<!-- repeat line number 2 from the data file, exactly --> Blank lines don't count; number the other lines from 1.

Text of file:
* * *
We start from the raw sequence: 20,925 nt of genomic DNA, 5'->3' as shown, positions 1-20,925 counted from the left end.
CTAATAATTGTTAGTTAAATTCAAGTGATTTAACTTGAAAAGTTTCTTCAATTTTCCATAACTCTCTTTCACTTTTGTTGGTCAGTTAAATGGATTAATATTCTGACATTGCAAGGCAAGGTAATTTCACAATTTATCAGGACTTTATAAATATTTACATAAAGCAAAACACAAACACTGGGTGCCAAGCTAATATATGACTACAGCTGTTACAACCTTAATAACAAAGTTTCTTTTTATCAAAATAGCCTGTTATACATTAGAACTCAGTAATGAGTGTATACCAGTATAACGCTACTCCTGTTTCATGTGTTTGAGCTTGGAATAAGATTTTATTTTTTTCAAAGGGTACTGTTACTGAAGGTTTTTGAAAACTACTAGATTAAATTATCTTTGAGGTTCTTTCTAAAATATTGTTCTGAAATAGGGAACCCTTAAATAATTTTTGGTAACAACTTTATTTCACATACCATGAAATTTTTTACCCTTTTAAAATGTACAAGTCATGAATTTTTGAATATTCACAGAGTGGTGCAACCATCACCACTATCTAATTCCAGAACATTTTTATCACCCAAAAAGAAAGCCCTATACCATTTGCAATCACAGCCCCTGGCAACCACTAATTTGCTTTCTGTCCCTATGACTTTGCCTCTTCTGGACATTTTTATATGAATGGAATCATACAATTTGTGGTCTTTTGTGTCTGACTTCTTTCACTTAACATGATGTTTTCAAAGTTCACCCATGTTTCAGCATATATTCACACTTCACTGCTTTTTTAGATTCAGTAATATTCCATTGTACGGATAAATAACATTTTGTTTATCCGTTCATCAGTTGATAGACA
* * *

CTAATAATTGTTAGTTAAATTCAAGTGATTTAACTTGAAAAGTTTCTTCAATTTTCCATAACTCTCTTTCACTTTTGTTGGTCAGTTAAATGGATTAATATTCTGACATTGCAAGGCAAGGTAATTTCACAATTTATCAGGACTTTATAAATATTTACATAAAGCAAAACACAAACACTGGGTGCCAAGCTAATATATGACTACAGCTGTTACAACCTTAATAACAAAGTTTCTTTTTATCAAAATAGCCTGTTATACATTAGAACTCAGTAATGAGTGTATACCAGTATAACGCTACTCCTGTTTCATGTGTTTGAGCTTGGAATAAGATTTTATTTTTTTCAAAGGGTACTGTTACTGAAGGTTTTTGAAAACTACTAGATTAAATTATCTTTGAGGTTCTTTCTAAAATATTGTTCTGAAATAGGGAACCCTTAAATAATTTTTGGTAACAACTTTATTTCACATACCATGAAATTTTTTACCCTTTTAAAATGTACAAGTCATGAATTTTTGAATATTCACAGAGTGGTGCAACCATCACCACTATCTAATTCCAGAACATTTTTATCACCCAAAAAGAAAGCCCTATACCATTTGCAATCACAGCCCCTGGCAACCACTAATTTGCTTTCTGTCCCTATGACTTTGCCTCTTCTGGACATTTTTATATGAATGGAATCATACAATTTGTGGTCTTTTGTGTCTGACTTCTTTCACTTAACATGATGTTTTCAAAGTTCACCCATGTTTCAGCATATATTCACACTTCACTGCTTTTTTAGATTCAGTAATATTCCATTGTACGGATAAATAACATTTTGTTTATCCGTTCATCAGTTGATAGACA